Non-lawyers often seem to find it difficult to understand that lawyers must maintain a distance from the cases they are dealing with. In the family context, it would be all too easy to get involved in some of the highly-charged and often distressing situations that lawyers deal with, but to do so would be to fail in one's professional duty. The corollary of this is that lawyers are often accused of not caring, as discussed by Lucy Reed of Pink Tape in her post ‘Don’t you lot EVER think about the kids?’, my Post of the Month for October.
The particular source of the criticism that Lucy discusses is a children's guardian, who is quite clear in their view as to how the case should be resolved and becomes frustrated by what they see as lawyers (acting for parents) causing unnecessary delay. However, as Lucy says, parents are entitled to a fair trial too: "For what is fairness if it is not something applicable to all parties?". She concludes: "I think about the kids all the time. How could one not? But then I get on with giving sound advice and acting on my instructions, and put my faith in the court to work out the right solution."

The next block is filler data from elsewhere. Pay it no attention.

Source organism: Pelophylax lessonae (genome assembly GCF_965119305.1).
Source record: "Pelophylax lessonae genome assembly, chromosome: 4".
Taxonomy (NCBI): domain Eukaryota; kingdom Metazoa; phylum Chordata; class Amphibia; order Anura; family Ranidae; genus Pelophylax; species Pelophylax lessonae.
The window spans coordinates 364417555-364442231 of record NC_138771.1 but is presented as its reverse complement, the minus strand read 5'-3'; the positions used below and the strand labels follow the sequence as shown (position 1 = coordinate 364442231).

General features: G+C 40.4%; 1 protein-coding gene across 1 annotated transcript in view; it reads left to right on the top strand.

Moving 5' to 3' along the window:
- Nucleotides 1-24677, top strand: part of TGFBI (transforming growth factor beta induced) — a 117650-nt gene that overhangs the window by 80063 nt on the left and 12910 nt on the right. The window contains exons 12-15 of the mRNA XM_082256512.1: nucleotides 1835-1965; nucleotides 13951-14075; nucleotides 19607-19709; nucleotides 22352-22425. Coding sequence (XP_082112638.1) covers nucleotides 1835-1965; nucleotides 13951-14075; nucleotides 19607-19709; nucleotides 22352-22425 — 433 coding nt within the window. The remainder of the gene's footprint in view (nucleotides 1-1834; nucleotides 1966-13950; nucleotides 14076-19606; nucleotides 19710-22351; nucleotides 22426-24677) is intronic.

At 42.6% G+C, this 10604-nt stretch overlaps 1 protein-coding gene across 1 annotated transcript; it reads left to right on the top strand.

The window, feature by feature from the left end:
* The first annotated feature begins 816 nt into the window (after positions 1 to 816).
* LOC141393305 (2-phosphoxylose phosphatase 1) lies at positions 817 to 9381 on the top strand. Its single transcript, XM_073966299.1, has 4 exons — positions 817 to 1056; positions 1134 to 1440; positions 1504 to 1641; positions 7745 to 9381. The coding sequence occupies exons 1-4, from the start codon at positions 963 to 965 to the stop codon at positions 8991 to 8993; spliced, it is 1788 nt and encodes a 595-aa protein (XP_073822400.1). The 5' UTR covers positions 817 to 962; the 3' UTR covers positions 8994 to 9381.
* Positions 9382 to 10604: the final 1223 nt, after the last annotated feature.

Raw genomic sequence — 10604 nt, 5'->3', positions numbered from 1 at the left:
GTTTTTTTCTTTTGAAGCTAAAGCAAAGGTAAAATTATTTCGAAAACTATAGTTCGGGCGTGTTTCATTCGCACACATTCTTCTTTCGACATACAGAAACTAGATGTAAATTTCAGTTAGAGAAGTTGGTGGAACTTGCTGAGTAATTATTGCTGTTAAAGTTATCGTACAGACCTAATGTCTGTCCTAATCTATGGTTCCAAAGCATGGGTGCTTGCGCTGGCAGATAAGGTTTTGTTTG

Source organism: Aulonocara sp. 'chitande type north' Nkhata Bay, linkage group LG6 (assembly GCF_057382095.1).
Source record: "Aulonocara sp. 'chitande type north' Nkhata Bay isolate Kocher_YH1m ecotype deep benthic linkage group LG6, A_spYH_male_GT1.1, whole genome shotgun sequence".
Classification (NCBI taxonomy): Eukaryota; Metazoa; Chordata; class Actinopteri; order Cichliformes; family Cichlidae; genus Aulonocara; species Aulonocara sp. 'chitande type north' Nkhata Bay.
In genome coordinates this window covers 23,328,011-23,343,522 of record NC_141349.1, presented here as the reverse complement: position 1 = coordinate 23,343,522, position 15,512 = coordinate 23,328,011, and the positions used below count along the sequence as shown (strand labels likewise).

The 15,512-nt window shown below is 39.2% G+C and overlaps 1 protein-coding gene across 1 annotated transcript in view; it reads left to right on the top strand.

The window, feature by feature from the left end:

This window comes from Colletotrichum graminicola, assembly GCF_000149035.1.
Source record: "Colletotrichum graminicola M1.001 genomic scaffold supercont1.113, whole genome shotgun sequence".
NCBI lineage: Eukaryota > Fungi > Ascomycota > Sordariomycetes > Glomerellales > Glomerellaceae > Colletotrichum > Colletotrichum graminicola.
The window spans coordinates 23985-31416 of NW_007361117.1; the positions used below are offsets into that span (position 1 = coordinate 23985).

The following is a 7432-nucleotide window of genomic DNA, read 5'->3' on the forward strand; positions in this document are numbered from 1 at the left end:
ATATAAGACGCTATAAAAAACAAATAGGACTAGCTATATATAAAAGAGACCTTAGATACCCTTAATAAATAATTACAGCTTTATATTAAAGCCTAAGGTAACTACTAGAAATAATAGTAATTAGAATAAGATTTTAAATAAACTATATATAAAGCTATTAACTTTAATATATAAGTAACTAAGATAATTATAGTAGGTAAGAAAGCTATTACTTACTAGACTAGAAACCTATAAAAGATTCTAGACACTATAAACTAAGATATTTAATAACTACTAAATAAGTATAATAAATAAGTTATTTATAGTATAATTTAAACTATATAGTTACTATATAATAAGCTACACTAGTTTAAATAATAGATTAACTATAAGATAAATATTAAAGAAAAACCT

It would be nice if this post were read in certain quarters, before lawyers are insulted in this way.